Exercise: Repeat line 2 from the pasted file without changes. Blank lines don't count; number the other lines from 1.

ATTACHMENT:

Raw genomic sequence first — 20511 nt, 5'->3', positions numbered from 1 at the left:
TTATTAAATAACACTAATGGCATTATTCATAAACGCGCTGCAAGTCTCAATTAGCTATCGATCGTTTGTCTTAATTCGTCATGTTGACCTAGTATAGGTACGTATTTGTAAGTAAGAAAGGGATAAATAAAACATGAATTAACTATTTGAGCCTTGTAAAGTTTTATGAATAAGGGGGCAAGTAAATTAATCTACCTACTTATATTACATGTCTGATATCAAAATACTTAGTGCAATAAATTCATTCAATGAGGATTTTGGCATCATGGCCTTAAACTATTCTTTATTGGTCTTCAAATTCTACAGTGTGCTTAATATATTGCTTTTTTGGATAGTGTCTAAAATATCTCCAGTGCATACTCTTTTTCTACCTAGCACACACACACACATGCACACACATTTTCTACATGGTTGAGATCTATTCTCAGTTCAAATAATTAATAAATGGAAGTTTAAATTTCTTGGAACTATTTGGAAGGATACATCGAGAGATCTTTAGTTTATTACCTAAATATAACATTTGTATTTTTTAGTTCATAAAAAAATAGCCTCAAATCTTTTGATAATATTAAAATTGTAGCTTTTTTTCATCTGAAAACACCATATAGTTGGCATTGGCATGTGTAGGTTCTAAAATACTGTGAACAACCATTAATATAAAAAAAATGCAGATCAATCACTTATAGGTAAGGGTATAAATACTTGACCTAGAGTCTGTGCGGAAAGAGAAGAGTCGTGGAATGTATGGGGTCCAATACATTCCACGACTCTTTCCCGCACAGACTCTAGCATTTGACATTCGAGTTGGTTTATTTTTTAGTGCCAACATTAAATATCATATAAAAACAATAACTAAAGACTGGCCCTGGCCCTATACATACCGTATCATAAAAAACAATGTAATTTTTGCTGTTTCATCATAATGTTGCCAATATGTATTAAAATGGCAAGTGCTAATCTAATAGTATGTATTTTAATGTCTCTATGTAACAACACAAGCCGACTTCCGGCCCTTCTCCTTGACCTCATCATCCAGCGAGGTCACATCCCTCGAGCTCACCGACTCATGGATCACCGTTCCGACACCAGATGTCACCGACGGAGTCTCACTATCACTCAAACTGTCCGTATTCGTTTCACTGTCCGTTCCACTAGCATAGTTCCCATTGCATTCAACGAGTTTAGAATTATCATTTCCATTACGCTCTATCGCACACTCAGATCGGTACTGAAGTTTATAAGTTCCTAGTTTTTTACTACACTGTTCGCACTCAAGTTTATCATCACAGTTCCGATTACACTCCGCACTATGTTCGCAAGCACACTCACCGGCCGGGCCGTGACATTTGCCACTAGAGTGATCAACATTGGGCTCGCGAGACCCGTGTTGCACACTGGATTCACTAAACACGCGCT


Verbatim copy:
TTATTAAATAACACTAATGGCATTATTCATAAACGCGCTGCAAGTCTCAATTAGCTATCGATCGTTTGTCTTAATTCGTCATGTTGACCTAGTATAGGTACGTATTTGTAAGTAAGAAAGGGATAAATAAAACATGAATTAACTATTTGAGCCTTGTAAAGTTTTATGAATAAGGGGGCAAGTAAATTAATCTACCTACTTATATTACATGTCTGATATCAAAATACTTAGTGCAATAAATTCATTCAATGAGGATTTTGGCATCATGGCCTTAAACTATTCTTTATTGGTCTTCAAATTCTACAGTGTGCTTAATATATTGCTTTTTTGGATAGTGTCTAAAATATCTCCAGTGCATACTCTTTTTCTACCTAGCACACACACACACATGCACACACATTTTCTACATGGTTGAGATCTATTCTCAGTTCAAATAATTAATAAATGGAAGTTTAAATTTCTTGGAACTATTTGGAAGGATACATCGAGAGATCTTTAGTTTATTACCTAAATATAACATTTGTATTTTTTAGTTCATAAAAAAATAGCCTCAAATCTTTTGATAATATTAAAATTGTAGCTTTTTTTCATCTGAAAACACCATATAGTTGGCATTGGCATGTGTAGGTTCTAAAATACTGTGAACAACCATTAATATAAAAAAAATGCAGATCAATCACTTATAGGTAAGGGTATAAATACTTGACCTAGAGTCTGTGCGGAAAGAGAAGAGTCGTGGAATGTATGGGGTCCAATACATTCCACGACTCTTTCCCGCACAGACTCTAGCATTTGACATTCGAGTTGGTTTATTTTTTAGTGCCAACATTAAATATCATATAAAAACAATAACTAAAGACTGGCCCTGGCCCTATACATACCGTATCATAAAAAACAATGTAATTTTTGCTGTTTCATCATAATGTTGCCAATATGTATTAAAATGGCAAGTGCTAATCTAATAGTATGTATTTTAATGTCTCTATGTAACAACACAAGCCGACTTCCGGCCCTTCTCCTTGACCTCATCATCCAGCGAGGTCACATCCCTCGAGCTCACCGACTCATGGATCACCGTTCCGACACCAGATGTCACCGACGGAGTCTCACTATCACTCAAACTGTCCGTATTCGTTTCACTGTCCGTTCCACTAGCATAGTTCCCATTGCATTCAACGAGTTTAGAATTATCATTTCCATTACGCTCTATCGCACACTCAGATCGGTACTGAAGTTTATAAGTTCCTAGTTTTTTACTACACTGTTCGCACTCAAGTTTATCATCACAGTTCCGATTACACTCCGCACTATGTTCGCAAGCACACTCACCGGCCGGGCCGTGACATTTGCCACTAGAGTGATCAACATTGGGCTCGCGAGACCCGTGTTGCACACTGGATTCACTAAACACGCGCT